The Wahgoshig First Nation ("WFN") in Northern Ontario has obtained an injunction to temporarily stop Solid Gold Resources Corp. ("Solid Gold"), a junior mining company, from drilling on their First Nation Treaty lands. In a decision released last week (2011 ONSC 7708 (CanLII)), Justice Brown of the Ontario Superior Court halted all exploration activities for at least 120 days after finding that Solid Gold had repeatedly failed to respond to consultation requests from both WFN and the Ontario Government.
While this decision should not come as a surprise to knowledgeable observers, it is important for three reasons:
- It confirms that as yet there is no Aboriginal veto over mining exploration activities;
- It highlights problems with the Crown's practice of delegating the consultation to proponents and
- It reiterates that the "free entry" mining system in Ontario is limited by Aboriginal consultation.
Companies that are not mindful of Aboriginal concerns will see their business plans delayed or cancelled.
When Solid Gold, a publicly traded junior mining company, staked its mining claims from 2007 through 2010, it was advised by the Crown that its claims were within WFN's Treaty 9 lands and that consultation should occur regarding any exploration activities. Solid Gold did not contact WFN and began drilling in the spring of 2011. The Court found that no meaningful consultation occurred and in November 2011 the Crown reiterated to Solid Gold in writing that consultation was required. WFN issued a notice of claim against Solid Gold and Ontario. Solid Gold brought in a second drilling rig to increase exploration and WFN filed for an injunction to halt all mineral exploration activities.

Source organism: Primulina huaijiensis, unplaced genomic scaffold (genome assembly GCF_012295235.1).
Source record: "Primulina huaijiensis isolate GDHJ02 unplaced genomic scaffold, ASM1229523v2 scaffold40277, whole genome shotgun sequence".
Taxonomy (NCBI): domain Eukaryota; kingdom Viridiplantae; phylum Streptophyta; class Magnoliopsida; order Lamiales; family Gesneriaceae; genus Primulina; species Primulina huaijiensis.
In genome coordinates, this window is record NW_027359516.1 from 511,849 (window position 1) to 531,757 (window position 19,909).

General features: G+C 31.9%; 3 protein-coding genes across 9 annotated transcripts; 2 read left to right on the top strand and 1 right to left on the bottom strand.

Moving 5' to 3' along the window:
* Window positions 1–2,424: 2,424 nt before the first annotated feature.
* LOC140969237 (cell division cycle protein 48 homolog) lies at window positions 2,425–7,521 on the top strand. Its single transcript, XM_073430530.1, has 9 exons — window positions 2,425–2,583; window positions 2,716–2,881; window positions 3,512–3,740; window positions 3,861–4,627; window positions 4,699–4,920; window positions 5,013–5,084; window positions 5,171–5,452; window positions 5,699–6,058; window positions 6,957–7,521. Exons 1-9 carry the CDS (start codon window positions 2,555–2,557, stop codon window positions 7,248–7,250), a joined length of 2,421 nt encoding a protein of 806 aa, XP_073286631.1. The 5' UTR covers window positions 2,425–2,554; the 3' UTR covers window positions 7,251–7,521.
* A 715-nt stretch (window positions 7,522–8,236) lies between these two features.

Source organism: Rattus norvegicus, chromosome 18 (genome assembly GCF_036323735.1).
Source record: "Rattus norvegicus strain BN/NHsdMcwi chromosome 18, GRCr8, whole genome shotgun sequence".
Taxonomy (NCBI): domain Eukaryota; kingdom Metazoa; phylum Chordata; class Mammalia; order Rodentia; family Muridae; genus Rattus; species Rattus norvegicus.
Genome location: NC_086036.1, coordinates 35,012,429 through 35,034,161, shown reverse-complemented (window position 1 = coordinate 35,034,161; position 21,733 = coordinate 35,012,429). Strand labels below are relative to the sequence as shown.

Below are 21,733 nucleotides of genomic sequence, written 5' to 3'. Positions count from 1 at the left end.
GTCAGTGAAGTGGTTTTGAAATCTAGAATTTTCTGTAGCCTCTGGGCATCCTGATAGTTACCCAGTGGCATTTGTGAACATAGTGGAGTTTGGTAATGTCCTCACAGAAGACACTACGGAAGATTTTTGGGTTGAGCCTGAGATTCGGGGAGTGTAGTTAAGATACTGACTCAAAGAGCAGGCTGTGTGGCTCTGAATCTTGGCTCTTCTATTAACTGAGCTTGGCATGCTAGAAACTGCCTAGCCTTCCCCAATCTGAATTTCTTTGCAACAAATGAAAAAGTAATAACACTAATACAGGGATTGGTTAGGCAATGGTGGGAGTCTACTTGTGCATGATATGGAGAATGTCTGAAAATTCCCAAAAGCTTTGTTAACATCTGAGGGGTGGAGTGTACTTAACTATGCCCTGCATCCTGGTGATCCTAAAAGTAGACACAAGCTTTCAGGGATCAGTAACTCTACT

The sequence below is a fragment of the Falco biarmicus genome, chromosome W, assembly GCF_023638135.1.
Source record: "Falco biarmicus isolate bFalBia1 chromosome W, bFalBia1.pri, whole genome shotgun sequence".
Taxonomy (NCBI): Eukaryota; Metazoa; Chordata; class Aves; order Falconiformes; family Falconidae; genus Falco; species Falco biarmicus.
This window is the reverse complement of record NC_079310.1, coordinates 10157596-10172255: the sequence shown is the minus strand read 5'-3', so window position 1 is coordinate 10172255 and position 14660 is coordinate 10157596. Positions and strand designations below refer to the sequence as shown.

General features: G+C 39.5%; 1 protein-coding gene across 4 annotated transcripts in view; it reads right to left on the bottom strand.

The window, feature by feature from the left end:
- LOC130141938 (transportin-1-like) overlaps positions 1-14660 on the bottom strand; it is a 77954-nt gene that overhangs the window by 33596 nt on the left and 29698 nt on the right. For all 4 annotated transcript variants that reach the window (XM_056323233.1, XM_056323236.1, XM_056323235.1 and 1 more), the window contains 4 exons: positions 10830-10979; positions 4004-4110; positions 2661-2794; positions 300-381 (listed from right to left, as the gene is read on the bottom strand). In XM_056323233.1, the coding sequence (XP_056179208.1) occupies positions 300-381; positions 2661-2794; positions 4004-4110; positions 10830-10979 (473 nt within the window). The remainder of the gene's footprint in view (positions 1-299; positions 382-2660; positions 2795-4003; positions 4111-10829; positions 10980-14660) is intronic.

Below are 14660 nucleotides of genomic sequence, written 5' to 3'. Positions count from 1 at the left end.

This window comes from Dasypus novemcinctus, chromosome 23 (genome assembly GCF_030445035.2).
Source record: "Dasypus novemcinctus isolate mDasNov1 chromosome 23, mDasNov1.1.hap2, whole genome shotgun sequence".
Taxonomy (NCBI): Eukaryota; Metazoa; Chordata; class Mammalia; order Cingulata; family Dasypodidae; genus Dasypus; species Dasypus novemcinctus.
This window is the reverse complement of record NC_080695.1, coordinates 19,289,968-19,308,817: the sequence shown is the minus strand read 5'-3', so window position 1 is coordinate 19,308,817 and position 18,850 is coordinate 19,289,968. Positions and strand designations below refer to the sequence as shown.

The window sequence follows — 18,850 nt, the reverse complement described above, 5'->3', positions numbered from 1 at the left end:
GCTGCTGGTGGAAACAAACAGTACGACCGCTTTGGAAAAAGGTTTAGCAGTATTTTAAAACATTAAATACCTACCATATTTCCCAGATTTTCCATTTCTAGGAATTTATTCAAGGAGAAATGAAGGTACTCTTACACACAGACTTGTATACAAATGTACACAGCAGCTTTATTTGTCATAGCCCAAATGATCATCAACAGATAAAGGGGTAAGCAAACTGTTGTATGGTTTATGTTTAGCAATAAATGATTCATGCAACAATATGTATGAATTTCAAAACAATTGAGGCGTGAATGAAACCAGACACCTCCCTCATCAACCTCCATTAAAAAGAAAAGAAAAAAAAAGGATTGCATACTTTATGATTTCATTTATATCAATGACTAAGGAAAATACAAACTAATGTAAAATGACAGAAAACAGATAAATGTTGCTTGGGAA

In granting the 120 day injunction, Justice Brown found that not only did Solid Gold fail to consult with WFN but that "the evidence indicates that it made a concerted, wilful effort not to consult..."1 It failed to meet the industry standards for exploration as set out by the Prospectors and Developers Association of Canada and demonstrated no respect for WFN's recognized Aboriginal and Treaty rights.
On this basis, the court had no difficulty in finding that the potential irreparable harm to sites of cultural significance (which Solid Gold conceded may have already occurred) outweighed the risk that Solid Gold could be put out of business. Justice Brown ordered Solid Gold and the Crown to begin consultations regarding any future activity on Solid Gold's mining claims. If meaningful consultation and accommodation does not occur over this period, WFN is entitled to seek an extension to the injunction.
While the decision is not surprising on the facts, it is important for the three reasons listed below.
1) No Aboriginal Veto Over Mineral Exploration
WFN's original notice of motion sought to prevent Solid Gold from engaging in any mineral exploration activities without WFN's prior consent. WFN initially asserted at the motion that they had an Aboriginal veto over any activities on their Treaty lands but, under pressure from the court, eventually conceded that this was not the law of Canada. No decision was rendered on this issue and further demands for an Aboriginal veto are expected in future cases.